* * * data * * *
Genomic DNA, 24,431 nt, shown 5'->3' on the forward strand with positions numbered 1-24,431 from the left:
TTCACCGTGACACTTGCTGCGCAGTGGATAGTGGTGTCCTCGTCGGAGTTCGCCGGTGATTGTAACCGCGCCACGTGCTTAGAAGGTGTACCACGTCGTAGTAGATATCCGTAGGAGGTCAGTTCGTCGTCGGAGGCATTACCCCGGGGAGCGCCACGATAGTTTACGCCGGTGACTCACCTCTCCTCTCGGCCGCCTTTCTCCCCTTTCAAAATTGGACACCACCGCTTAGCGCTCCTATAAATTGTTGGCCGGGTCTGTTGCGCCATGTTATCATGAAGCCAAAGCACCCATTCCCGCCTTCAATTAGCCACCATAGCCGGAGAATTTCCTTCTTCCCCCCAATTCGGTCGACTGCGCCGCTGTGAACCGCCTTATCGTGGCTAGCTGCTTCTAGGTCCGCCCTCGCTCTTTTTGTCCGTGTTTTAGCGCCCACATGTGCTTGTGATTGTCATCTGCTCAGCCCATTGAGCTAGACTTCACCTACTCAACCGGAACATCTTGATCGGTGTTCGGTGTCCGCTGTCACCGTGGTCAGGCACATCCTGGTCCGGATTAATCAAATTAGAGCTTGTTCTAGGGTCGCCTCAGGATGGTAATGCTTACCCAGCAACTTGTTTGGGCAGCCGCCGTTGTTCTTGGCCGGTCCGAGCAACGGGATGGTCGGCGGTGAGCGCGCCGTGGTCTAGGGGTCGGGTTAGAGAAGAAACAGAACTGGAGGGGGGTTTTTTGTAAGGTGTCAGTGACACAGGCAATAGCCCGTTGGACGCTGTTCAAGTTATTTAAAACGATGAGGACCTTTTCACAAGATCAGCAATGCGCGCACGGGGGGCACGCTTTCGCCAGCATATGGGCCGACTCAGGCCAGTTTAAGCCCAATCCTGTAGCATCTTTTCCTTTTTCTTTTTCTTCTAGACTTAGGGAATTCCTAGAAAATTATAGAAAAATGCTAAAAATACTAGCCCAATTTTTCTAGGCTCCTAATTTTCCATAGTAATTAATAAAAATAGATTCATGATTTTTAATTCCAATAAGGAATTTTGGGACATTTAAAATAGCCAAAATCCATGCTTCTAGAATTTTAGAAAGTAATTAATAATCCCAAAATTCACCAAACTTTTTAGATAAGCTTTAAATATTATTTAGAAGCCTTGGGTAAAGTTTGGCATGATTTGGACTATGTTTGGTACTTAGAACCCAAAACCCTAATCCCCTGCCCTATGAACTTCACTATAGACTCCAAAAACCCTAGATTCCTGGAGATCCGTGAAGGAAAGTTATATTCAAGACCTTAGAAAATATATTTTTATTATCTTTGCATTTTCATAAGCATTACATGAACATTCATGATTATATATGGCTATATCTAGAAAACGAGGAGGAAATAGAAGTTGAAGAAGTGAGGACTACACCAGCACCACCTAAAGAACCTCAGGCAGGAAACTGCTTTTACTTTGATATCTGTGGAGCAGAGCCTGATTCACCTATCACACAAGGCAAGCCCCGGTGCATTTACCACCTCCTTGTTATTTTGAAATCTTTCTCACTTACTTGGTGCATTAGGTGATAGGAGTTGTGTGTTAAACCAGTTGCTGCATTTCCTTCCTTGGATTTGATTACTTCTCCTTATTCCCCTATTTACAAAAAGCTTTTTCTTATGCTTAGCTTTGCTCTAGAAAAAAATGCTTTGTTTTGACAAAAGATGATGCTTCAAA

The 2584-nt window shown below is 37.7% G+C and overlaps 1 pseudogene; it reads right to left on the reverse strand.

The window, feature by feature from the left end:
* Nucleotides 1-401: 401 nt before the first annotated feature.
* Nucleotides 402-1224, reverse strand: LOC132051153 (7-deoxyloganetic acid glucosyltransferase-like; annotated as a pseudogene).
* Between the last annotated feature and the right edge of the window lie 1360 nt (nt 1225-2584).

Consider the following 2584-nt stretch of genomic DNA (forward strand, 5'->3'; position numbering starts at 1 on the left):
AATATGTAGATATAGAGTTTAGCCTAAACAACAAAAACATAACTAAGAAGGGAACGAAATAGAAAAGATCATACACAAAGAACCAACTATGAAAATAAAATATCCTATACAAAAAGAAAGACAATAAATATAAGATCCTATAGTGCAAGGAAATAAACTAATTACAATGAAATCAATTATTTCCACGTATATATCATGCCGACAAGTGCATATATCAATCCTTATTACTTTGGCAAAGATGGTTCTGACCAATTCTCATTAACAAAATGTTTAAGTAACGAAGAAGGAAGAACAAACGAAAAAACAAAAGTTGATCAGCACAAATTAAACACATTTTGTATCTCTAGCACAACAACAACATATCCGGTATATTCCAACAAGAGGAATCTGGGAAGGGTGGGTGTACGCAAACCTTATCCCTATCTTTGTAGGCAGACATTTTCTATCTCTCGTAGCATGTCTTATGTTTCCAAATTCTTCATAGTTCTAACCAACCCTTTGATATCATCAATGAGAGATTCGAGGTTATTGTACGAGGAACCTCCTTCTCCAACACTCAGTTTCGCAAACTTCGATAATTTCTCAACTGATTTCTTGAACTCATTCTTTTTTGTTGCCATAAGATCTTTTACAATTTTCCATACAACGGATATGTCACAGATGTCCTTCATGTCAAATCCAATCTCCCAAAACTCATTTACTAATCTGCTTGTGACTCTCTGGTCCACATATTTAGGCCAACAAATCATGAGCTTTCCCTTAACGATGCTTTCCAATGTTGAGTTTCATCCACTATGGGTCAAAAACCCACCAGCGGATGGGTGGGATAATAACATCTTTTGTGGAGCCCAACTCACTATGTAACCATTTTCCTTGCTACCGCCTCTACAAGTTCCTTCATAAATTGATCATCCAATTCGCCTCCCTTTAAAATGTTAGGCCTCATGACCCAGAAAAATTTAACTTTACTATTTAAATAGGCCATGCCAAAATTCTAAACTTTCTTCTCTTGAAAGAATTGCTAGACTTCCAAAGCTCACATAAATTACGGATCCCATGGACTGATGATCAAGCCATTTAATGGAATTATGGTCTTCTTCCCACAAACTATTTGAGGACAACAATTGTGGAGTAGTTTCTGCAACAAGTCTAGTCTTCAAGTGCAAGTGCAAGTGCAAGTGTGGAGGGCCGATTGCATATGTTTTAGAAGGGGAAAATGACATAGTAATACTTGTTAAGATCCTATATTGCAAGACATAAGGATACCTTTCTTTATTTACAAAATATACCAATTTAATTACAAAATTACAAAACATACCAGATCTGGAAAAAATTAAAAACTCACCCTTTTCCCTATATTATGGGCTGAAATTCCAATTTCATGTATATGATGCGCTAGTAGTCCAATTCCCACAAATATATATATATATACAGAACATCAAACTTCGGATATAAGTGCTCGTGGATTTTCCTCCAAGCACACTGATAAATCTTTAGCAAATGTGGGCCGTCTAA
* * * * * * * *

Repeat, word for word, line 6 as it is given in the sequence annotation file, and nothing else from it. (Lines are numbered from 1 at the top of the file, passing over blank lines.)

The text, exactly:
* Nucleotides 402-1224, reverse strand: LOC132051153 (7-deoxyloganetic acid glucosyltransferase-like; annotated as a pseudogene).